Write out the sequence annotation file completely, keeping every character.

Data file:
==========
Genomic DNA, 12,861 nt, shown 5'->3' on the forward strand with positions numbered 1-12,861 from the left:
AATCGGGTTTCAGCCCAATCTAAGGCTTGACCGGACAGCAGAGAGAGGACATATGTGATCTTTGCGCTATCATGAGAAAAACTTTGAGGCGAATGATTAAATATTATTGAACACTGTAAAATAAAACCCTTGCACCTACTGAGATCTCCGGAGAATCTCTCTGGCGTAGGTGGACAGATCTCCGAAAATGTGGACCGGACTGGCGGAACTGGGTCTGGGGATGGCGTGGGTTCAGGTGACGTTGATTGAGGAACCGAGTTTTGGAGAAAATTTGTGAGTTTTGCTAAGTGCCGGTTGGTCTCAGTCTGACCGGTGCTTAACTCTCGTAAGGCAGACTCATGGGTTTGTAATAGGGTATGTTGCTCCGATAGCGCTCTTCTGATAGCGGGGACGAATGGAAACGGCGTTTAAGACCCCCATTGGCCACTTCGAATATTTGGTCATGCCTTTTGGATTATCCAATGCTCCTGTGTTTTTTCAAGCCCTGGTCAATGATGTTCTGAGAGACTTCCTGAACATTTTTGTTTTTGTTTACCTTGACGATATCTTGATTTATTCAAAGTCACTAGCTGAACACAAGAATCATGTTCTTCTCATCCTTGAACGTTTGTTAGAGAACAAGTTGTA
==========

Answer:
Genomic DNA, 12,861 nt, shown 5'->3' on the forward strand with positions numbered 1-12,861 from the left:
AATCGGGTTTCAGCCCAATCTAAGGCTTGACCGGACAGCAGAGAGAGGACATATGTGATCTTTGCGCTATCATGAGAAAAACTTTGAGGCGAATGATTAAATATTATTGAACACTGTAAAATAAAACCCTTGCACCTACTGAGATCTCCGGAGAATCTCTCTGGCGTAGGTGGACAGATCTCCGAAAATGTGGACCGGACTGGCGGAACTGGGTCTGGGGATGGCGTGGGTTCAGGTGACGTTGATTGAGGAACCGAGTTTTGGAGAAAATTTGTGAGTTTTGCTAAGTGCCGGTTGGTCTCAGTCTGACCGGTGCTTAACTCTCGTAAGGCAGACTCATGGGTTTGTAATAGGGTATGTTGCTCCGATAGCGCTCTTCTGATAGCGGGGACGAATGGAAACGGCGTTTAAGACCCCCATTGGCCACTTCGAATATTTGGTCATGCCTTTTGGATTATCCAATGCTCCTGTGTTTTTTCAAGCCCTGGTCAATGATGTTCTGAGAGACTTCCTGAACATTTTTGTTTTTGTTTACCTTGACGATATCTTGATTTATTCAAAGTCACTAGCTGAACACAAGAATCATGTTCTTCTCATCCTTGAACGTTTGTTAGAGAACAAGTTGTA